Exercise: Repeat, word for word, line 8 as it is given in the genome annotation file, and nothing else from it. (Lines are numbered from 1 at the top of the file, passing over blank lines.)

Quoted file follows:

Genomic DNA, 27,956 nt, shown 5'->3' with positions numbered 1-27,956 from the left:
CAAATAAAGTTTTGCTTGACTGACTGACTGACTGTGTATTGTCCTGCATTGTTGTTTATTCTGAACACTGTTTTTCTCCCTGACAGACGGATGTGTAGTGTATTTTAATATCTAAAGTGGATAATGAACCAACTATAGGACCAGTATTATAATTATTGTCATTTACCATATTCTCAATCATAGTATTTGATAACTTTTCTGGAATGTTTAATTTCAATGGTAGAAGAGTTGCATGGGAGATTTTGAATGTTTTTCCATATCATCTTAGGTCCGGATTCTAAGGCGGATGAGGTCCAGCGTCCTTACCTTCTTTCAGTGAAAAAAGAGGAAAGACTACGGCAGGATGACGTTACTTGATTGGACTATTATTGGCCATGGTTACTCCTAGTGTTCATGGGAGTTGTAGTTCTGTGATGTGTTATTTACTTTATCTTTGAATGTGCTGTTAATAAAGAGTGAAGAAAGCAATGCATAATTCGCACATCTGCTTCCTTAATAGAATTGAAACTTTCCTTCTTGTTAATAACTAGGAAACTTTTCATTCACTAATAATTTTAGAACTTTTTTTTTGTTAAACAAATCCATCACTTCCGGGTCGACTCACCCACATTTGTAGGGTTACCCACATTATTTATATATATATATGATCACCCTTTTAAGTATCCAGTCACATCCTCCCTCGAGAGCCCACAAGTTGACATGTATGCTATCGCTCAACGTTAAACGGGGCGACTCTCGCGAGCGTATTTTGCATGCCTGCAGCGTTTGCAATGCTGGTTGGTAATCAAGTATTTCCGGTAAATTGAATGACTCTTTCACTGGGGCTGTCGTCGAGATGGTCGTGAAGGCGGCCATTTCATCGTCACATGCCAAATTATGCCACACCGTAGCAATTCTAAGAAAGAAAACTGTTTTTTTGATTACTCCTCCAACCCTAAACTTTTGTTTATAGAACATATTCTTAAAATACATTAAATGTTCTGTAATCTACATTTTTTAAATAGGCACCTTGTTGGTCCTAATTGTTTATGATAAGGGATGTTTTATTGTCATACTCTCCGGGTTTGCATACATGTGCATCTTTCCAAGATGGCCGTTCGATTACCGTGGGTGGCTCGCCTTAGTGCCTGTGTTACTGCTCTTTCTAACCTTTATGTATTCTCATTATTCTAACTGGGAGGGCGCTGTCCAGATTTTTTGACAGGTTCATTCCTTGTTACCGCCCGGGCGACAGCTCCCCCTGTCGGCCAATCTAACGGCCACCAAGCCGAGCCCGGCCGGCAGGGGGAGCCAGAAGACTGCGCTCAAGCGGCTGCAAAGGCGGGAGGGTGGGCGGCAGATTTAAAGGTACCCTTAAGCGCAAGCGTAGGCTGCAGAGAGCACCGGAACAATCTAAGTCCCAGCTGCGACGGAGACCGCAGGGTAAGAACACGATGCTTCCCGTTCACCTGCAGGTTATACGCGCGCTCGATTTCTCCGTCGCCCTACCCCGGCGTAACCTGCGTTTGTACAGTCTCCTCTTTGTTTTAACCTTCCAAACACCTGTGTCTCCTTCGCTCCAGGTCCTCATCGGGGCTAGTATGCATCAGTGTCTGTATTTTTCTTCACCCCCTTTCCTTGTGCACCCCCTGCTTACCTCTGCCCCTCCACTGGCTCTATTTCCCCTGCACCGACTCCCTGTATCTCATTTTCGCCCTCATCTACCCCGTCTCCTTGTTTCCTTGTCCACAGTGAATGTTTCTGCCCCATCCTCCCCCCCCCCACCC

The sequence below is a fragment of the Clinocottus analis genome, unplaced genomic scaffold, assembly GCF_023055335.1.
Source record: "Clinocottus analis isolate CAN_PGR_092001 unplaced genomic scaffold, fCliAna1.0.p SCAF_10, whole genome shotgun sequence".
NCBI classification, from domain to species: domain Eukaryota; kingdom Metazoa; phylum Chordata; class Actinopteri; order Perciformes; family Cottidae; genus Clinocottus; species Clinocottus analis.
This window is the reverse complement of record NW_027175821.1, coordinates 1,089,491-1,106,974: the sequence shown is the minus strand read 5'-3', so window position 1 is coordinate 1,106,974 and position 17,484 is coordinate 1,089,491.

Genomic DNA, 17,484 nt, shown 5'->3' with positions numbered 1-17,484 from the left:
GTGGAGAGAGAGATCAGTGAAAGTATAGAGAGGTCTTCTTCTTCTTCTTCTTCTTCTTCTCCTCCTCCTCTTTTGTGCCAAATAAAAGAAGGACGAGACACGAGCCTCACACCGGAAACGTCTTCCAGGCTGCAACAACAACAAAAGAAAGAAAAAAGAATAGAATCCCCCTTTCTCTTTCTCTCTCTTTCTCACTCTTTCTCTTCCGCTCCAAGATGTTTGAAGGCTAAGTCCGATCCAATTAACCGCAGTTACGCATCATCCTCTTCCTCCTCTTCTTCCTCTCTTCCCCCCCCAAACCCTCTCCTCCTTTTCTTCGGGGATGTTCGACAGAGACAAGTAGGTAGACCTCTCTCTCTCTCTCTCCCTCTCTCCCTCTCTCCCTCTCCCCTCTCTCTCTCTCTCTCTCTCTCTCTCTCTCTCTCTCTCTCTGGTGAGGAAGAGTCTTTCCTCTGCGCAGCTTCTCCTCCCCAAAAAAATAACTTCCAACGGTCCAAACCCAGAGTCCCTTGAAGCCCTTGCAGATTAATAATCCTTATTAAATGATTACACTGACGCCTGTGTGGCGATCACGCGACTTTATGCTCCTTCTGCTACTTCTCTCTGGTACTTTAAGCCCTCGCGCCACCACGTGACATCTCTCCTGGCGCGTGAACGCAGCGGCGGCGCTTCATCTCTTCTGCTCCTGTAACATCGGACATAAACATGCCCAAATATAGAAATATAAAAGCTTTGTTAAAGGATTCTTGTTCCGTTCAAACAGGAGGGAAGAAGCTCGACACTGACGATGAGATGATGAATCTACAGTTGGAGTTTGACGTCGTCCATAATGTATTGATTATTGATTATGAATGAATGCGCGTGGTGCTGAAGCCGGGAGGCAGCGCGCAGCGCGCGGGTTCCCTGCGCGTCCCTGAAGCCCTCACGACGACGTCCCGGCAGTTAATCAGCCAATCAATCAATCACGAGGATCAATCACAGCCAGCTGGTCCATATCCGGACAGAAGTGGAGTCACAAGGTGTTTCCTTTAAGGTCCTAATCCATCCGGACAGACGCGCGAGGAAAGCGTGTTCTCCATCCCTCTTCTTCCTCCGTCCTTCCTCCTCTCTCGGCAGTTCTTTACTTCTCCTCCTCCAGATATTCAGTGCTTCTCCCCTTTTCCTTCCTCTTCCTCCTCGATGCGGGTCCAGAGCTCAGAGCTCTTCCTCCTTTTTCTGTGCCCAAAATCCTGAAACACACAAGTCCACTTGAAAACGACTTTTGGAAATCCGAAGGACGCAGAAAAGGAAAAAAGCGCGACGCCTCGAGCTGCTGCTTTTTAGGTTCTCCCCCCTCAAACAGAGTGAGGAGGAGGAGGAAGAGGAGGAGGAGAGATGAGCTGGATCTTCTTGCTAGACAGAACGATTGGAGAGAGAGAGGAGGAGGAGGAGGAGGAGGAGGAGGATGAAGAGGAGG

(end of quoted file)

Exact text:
GTGGAGAGAGAGATCAGTGAAAGTATAGAGAGGTCTTCTTCTTCTTCTTCTTCTTCTTCTCCTCCTCCTCTTTTGTGCCAAATAAAAGAAGGACGAGACACGAGCCTCACACCGGAAACGTCTTCCAGGCTGCAACAACAACAAAAGAAAGAAAAAAGAATAGAATCCCCCTTTCTCTTTCTCTCTCTTTCTCACTCTTTCTCTTCCGCTCCAAGATGTTTGAAGGCTAAGTCCGATCCAATTAACCGCAGTTACGCATCATCCTCTTCCTCCTCTTCTTCCTCTCTTCCCCCCCCAAACCCTCTCCTCCTTTTCTTCGGGGATGTTCGACAGAGACAAGTAGGTAGACCTCTCTCTCTCTCTCTCCCTCTCTCCCTCTCTCCCTCTCCCCTCTCTCTCTCTCTCTCTCTCTCTCTCTCTCTCTCTCTCTCTGGTGAGGAAGAGTCTTTCCTCTGCGCAGCTTCTCCTCCCCAAAAAAATAACTTCCAACGGTCCAAACCCAGAGTCCCTTGAAGCCCTTGCAGATTAATAATCCTTATTAAATGATTACACTGACGCCTGTGTGGCGATCACGCGACTTTATGCTCCTTCTGCTACTTCTCTCTGGTACTTTAAGCCCTCGCGCCACCACGTGACATCTCTCCTGGCGCGTGAACGCAGCGGCGGCGCTTCATCTCTTCTGCTCCTGTAACATCGGACATAAACATGCCCAAATATAGAAATATAAAAGCTTTGTTAAAGGATTCTTGTTCCGTTCAAACAGGAGGGAAGAAGCTCGACACTGACGATGAGATGATGAATCTACAGTTGGAGTTTGACGTCGTCCATAATGTATTGATTATTGATTATGAATGAATGCGCGTGGTGCTGAAGCCGGGAGGCAGCGCGCAGCGCGCGGGTTCCCTGCGCGTCCCTGAAGCCCTCACGACGACGTCCCGGCAGTTAATCAGCCAATCAATCAATCACGAGGATCAATCACAGCCAGCTGGTCCATATCCGGACAGAAGTGGAGTCACAAGGTGTTTCCTTTAAGGTCCTAATCCATCCGGACAGACGCGCGAGGAAAGCGTGTTCTCCATCCCTCTTCTTCCTCCGTCCTTCCTCCTCTCTCGGCAGTTCTTTACTTCTCCTCCTCCAGATATTCAGTGCTTCTCCCCTTTTCCTTCCTCTTCCTCCTCGATGCGGGTCCAGAGCTCAGAGCTCTTCCTCCTTTTTCTGTGCCCAAAATCCTGAAACACACAAGTCCACTTGAAAACGACTTTTGGAAATCCGAAGGACGCAGAAAAGGAAAAAAGCGCGACGCCTCGAGCTGCTGCTTTTTAGGTTCTCCCCCCTCAAACAGAGTGAGGAGGAGGAGGAAGAGGAGGAGGAGAGATGAGCTGGATCTTCTTGCTAGACAGAACGATTGGAGAGAGAGAGGAGGAGGAGGAGGAGGAGGAGGAGGATGAAGAGGAGG